One year left, Malloy still wrestling with pensions

Faced with choosing among bad options, Gov. Dannel P. Malloy has done a decent job of working with the legislature and state labor unions to address Connecticut’s severely underfunded pension plans. Certainly far more than his predecessors have.

While Malloy has not fixed the pension fund for state workers, his policies have improved the situation.

Now Malloy, entering his last year in office, is turning his attention to the teacher pension fund, also underwritten by the state and cash-starved.

In raising the issue, Malloy is following a familiar pattern. He is suggesting refinancing the state’s obligation to assure teachers get the pensions they were promised. This would push large pension payments further out into the future, and end up costing the state more, but would avoid massive balloon payments requiring cuts in municipal aid, reductions in state services and sharply higher taxes.

A 2014 study by the Center for Retirement Research at Boston College concluded that without any adjustments Connecticut’s obligations to fund the teacher retirement plan would exceed $6 billion annually in the early 2030s, before sharply declining in later years. It is not reasonable to come up with $6 billion just for teacher pensions in a state budget that now stands at about $20 billion.

Last year the legislature approved a plan to avoid similar balloon payments for the state-worker pension fund that were also to hit in the 2030s. Under that revised plan, pension contributions will peak at around $2.3 billion — costly but manageable. However, spreading out payments will add $14 billion or more to the cost.

While getting the revised payment legislation through the Generally Assembly — without any Republican votes — Malloy also won concessions from state labor unions. Under that deal, new workers are enrolling in hybrid pension/401(k)-style plans. Along with higher employee contributions toward their pensions, it creates a plan largely funded by the employees, at least going forward. The legacy costs for the gold-standard retirement plans of the past will be a drag on the state for decades to come, however.

In seeking a legislative deal to assure the solvency of the teacher pensions, we would expect Malloy to likewise pursue some structural changes that will lower the state’s obligation going forward.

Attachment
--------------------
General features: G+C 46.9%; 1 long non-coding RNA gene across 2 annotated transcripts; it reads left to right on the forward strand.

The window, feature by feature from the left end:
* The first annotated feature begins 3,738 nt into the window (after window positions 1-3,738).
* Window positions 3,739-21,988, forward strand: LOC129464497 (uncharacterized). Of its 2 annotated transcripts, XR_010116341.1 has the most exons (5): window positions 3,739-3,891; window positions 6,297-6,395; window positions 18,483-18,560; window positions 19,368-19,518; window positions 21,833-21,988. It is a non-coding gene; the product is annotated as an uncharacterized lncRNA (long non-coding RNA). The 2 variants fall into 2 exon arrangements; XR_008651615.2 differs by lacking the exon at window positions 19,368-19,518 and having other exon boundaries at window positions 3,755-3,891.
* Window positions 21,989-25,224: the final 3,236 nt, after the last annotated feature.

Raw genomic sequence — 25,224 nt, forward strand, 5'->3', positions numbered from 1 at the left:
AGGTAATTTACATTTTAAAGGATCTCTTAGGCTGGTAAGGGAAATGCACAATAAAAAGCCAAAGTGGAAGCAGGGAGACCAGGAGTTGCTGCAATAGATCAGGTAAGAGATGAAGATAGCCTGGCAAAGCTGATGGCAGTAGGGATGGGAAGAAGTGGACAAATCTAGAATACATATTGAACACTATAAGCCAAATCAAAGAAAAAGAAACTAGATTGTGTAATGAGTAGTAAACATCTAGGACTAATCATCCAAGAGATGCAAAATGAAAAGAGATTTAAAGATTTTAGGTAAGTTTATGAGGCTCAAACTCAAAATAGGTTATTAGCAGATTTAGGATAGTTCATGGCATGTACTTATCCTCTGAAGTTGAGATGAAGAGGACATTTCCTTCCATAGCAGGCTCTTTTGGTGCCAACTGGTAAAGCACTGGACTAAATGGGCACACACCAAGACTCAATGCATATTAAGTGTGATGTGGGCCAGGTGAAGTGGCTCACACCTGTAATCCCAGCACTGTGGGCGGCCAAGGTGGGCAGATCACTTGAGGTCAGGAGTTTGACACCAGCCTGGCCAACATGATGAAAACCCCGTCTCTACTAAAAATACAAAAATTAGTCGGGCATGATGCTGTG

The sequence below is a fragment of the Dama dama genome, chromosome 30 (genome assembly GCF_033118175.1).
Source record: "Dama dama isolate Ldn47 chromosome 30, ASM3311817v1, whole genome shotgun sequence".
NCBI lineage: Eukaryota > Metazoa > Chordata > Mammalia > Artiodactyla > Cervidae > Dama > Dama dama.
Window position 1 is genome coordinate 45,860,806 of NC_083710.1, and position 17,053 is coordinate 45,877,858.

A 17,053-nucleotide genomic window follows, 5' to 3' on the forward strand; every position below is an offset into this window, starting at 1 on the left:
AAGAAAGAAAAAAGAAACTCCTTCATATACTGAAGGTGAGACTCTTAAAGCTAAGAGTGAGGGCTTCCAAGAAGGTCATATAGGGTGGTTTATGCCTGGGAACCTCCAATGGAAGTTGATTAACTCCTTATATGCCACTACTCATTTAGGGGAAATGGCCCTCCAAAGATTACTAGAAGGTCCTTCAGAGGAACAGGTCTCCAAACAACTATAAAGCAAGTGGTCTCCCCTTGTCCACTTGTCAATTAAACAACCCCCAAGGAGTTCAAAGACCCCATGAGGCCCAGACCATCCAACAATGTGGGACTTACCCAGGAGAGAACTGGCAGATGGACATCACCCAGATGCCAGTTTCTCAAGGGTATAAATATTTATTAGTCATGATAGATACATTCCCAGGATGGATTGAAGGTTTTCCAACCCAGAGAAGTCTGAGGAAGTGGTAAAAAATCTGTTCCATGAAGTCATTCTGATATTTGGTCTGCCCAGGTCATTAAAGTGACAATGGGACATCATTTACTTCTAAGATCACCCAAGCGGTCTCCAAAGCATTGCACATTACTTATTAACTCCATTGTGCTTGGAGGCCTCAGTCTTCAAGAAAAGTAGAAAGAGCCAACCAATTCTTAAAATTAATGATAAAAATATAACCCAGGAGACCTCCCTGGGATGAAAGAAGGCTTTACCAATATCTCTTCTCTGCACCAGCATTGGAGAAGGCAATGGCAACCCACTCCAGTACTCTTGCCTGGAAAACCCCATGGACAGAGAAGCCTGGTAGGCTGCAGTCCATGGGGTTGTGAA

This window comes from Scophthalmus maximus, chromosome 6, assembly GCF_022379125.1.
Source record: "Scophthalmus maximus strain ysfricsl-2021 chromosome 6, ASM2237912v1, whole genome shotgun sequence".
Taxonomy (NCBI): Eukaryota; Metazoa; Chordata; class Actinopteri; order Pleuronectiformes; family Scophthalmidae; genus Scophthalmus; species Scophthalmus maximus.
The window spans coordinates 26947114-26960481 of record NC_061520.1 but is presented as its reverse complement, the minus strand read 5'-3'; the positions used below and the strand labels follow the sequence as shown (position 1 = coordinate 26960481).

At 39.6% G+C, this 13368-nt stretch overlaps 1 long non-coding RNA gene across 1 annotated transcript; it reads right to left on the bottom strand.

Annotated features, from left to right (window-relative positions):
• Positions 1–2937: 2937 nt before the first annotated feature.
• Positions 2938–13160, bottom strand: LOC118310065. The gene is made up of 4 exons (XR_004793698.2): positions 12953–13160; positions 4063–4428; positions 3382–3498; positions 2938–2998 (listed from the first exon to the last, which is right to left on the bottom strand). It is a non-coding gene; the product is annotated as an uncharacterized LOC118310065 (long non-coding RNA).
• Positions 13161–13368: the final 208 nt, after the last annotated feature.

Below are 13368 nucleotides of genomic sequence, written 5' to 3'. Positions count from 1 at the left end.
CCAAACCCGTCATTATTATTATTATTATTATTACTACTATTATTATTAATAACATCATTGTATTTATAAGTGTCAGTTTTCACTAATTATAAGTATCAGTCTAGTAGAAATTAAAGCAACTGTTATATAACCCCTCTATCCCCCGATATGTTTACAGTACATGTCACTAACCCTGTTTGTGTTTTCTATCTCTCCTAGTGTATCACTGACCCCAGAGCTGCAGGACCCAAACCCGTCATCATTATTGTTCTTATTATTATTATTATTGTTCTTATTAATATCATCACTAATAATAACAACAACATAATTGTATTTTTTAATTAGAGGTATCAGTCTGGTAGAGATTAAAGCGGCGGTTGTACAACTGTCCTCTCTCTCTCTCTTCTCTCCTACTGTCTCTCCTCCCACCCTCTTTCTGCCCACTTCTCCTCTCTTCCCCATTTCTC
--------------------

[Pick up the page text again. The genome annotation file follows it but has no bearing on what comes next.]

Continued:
Last legislative session, Malloy proposed that municipalities share some portion of the cost of funding the pensions for teachers who, after all, are employed by the local communities. The legislature balked at imposing this burden on towns and cities at a time when municipal aid was being trimmed.

Giving municipal school boards some skin in the game — by way of having to help pay the pensions — would provide an incentive to tailor labor contracts to reduce future pension obligations. Legislation to strengthen their hand in those negotiations and provide incentives to seek creative approaches to pension benefits should also be part of the solution.

The state is in this situation through no fault of Malloy’s, but because for decades Connecticut governors and legislatures did not come close to adequately saving to meet retirement benefit obligations. They were happy instead to spend money on ever-expanding services and pet projects, and — with less success — avoid tax increases.

Contrast Malloy’s approach with that of his predecessor, Republican Gov. M. Jodi Rell, and the Democratic legislature she worked with. Faced with a funding shortfall, they dug the hole deeper, borrowing $2 billion in 2008 to keep the teacher fund solvent. That debt could present legal hurdles in trying to realign payments into the pension.

Success in tackling this problem would be good news for whoever follows Malloy as governor, giving them one last thorny policy matter to deal with.

 

The editorial board is composed of the publisher and four journalists of varied editing and reporting backgrounds. The board's discussions and information gained from its meetings with political, civic, and business leaders drive the institutional voice of The Day, as expressed in its editorials. The editorial department operates separately from the newsroom.

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